19
Dec
10

Films For Communists

In a world where the bearded-Russian “Communist” stereotype is the antagonist in every film made before 1990, I thought it might be time to list a few films where Marxists are (for once) portrayed in good light. Below is a list of mainstream films that deserve to be seen by any Communist:

 

Shadowlands (1993): Despite having only a fleeting reference to Communism near the beginning of the film, it’s refreshing to see a Marxist portrayed with being in the process of torturing some American soldiers or preparing to launch nuclear warheads.

The Edukators/ Die Fetten Jahre Sind Vorbei: While I don’t recall Communism ever being directly addressed in this German film, the movie deals with the various issues and struggles of fighting Capitalism in this era. The film opens with the main characters handing out tracts on sweatshop labor, and follows them as they escalate their responses to social injustice (breaking up the “action” sequences with lively discussions on activism and sequences depicting some of the ills they’re trying to fight against). Again, while Marxism is never directly discussed, it is evident that this is a far-left film.

Pan’s Labyrinth (2006): While I don’t believe there are any explicit uses of the terms “Communist” or “Marxist”, the film takes place during the last years of the Spanish Civil War, in a remote part of the country where a Fascist captain is attempting to destroy the “Red” resistance hiding in the nearby mountains. The film is a fairy-tale and never becomes especially political, however the Communist rebels are shown in a very sympathetic light.

Battle in Seattle (2007): Though the film doesn’t deal with Marxism, it does (excellently) show different perspectives on social activism, from a black bloc Anarchist (embracing violence as a means of protest) to a group of non-violent protesters, to a riot policeman, to a simple bystander, to a news crew, to the mayor of Seattle. If nothing else, it’s a discussion starter not merely for Communists, but for anyone.

Defiance (2008): Set during the holocaust, this film follows the story of the Bielski brothers and their followers, a group of Belorussian Jews who formed a resistance to the Nazi occupation of their country. Throughout the film, the Bielski partisans interact with the Soviet resistance, and while the Soviets are portrayed as being generally arrogant and unhelpful, the film does show them (1) fighting the Nazis (a part of Communist history too often forgotten) and (2) makes reference the official Communist policy of ending antisemitism. In addition to this, it is suggested that one of the members of the Bielski group is an active Socialist, and the partisans adopt a communal form of a living.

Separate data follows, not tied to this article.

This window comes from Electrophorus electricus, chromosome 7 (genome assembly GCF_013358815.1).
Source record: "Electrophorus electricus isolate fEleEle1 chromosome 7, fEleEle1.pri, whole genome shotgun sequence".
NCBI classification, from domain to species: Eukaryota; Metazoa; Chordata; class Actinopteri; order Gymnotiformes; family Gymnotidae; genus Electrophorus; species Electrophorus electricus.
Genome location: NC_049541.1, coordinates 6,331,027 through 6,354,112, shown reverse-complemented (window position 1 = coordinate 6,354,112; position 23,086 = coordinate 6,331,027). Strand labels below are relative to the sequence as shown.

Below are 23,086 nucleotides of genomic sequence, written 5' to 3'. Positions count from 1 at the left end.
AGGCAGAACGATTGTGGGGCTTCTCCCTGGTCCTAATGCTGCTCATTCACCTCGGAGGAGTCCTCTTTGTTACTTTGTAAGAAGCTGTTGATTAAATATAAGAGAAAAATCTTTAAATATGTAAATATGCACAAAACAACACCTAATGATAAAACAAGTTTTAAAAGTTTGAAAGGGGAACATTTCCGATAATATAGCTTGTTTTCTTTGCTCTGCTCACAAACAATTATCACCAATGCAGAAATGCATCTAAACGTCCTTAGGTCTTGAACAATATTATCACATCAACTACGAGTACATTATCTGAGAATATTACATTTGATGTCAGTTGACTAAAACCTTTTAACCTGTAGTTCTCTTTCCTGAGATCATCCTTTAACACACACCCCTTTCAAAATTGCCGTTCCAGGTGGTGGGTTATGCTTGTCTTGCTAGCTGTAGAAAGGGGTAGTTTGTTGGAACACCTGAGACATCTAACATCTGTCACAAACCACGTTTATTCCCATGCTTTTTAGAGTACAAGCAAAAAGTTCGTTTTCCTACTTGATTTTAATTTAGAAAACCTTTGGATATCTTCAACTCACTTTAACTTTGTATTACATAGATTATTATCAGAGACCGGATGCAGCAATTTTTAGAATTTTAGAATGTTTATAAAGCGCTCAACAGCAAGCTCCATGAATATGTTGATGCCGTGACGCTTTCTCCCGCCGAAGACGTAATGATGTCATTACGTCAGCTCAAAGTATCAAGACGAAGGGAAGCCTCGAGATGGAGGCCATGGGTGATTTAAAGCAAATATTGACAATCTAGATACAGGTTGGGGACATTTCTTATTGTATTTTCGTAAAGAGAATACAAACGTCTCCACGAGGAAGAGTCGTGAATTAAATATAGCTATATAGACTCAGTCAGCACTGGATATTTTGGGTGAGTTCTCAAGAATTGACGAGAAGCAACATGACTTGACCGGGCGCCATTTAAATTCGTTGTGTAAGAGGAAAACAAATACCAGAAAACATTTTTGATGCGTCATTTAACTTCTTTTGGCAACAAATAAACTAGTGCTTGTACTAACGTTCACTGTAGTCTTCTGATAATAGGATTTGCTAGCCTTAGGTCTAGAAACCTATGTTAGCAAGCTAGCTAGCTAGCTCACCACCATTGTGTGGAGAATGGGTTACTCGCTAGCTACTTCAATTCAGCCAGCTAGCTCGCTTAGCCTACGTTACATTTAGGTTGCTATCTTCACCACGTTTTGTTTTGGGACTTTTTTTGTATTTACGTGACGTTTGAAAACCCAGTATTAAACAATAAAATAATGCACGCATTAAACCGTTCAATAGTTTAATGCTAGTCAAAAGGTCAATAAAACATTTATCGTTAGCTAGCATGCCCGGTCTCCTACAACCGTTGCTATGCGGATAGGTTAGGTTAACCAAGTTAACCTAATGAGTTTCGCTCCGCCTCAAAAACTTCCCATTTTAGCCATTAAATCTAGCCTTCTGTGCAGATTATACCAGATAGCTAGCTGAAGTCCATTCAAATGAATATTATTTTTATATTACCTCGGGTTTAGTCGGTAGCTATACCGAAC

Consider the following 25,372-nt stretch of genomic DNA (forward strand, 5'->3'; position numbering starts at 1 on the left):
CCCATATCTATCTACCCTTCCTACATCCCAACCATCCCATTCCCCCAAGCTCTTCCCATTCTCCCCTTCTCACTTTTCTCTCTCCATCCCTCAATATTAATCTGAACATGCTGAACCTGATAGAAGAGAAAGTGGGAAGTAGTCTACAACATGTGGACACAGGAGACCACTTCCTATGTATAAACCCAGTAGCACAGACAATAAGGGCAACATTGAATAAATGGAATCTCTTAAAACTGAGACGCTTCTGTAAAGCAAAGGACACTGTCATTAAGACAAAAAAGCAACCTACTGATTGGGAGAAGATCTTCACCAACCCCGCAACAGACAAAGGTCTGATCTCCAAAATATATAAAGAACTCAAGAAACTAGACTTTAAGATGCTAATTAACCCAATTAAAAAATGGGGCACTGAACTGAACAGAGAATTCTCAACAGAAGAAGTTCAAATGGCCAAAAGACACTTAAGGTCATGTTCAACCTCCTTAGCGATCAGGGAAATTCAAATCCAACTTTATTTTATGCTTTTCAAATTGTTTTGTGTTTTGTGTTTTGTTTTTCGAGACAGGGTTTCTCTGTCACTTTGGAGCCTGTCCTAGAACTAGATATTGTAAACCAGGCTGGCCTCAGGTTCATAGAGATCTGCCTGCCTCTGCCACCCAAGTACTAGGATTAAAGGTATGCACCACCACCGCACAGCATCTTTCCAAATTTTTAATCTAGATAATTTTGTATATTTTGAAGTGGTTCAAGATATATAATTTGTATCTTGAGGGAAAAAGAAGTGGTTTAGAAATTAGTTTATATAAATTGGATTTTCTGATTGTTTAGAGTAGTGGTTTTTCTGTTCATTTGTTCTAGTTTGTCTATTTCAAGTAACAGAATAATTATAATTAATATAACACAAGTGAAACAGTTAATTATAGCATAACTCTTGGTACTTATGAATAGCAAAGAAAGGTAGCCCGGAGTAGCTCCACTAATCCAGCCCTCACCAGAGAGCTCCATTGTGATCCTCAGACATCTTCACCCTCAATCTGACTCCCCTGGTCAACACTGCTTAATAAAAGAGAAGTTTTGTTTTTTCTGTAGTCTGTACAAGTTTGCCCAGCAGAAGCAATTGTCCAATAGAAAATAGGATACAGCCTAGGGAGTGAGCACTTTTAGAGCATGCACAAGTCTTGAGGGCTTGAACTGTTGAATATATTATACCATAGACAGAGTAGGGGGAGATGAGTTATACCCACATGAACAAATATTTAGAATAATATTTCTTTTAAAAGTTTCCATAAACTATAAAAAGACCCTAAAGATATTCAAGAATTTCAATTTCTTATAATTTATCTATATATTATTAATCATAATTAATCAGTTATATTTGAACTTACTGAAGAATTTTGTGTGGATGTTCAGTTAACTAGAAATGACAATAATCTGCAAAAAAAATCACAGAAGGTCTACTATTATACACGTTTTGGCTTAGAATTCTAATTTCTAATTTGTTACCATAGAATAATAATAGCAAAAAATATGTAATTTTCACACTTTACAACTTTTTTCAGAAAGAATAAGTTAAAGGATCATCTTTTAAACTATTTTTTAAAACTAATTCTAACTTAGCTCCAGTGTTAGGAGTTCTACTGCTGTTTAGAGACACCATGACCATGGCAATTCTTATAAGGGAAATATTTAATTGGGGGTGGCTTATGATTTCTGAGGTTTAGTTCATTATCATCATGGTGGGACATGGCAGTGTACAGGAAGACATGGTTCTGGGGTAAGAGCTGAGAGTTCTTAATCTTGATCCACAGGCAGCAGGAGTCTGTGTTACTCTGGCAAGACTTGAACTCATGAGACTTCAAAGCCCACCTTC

Quantum of Solace (2008): Now you’d probably think the last place you’d find Communist-sympathies would be in a James Bond film- after all, the man spent a good 80% of his career foiling Soviet plots (the other 20% being unbelievably picky about his drinks- seriously, how will he even know if it’s been shaken or stirred?). Despite this, Quantum of Solace actually is about as left-wing as Bond’s ever been, as the film deals with politics used by the West to dominate third-world countries. In Haiti, there’s a brief discussion between the two villains about how raising the minimum wage angered foreign corporations, and the Quantum’s plot (the “quantum” being the cabal of tuxedoed bad-guys) is to control the majority of drinking water in Bolivia (a clear reference to the attempt to privatize drinking water in Bolivia back in 1999).

The Baader-Meinhof Complex (2008): I’m a bit at a loss to describe this two-and-a-half hour film detailing the roots, rise, and fall of the RAF (Red Army Faction). While certainly sympathetic to the causes of the characters in the films, the story does not shy away from showing the faults of the RAF- honesty that I believe only serves to strengthen the film’s credibility, even with the left-wing slant. While the previous film’s I’ve mentioned have tended to shy away from explicitly dealing with Marxism, this is made up for (and then some) by The Baader-Meinhof Complex, which constantly brings up the issues of politics, economics, revolution, and culture. While it’s an exhausting film to watch (again, nearly three-hours packed with conflict, history, and so on.), it’s well worth seeing.

Che (2008): In all honesty I was slightly disappointed by Che. For being nearly five-hours long (divided into two episodes), the film really didn’t say much about the justification for the actions of perhaps the most iconic Communist of all time. While the film did artfully chronicle Che’s role in the Cuban Revolution, and his expedition to Bolivia, the film leaves out Che’s actions in Cuba after the revolution (baring a sequence of Che’s trip to the United Nations) and his time in Africa. While the film definitely is sympathetic to Guevara, the film really only deals with Guevara- and not the ideals he fought for. It almost feels like I watched the beginning and the end of a documentary on the man. Even so, it’s still a decent film.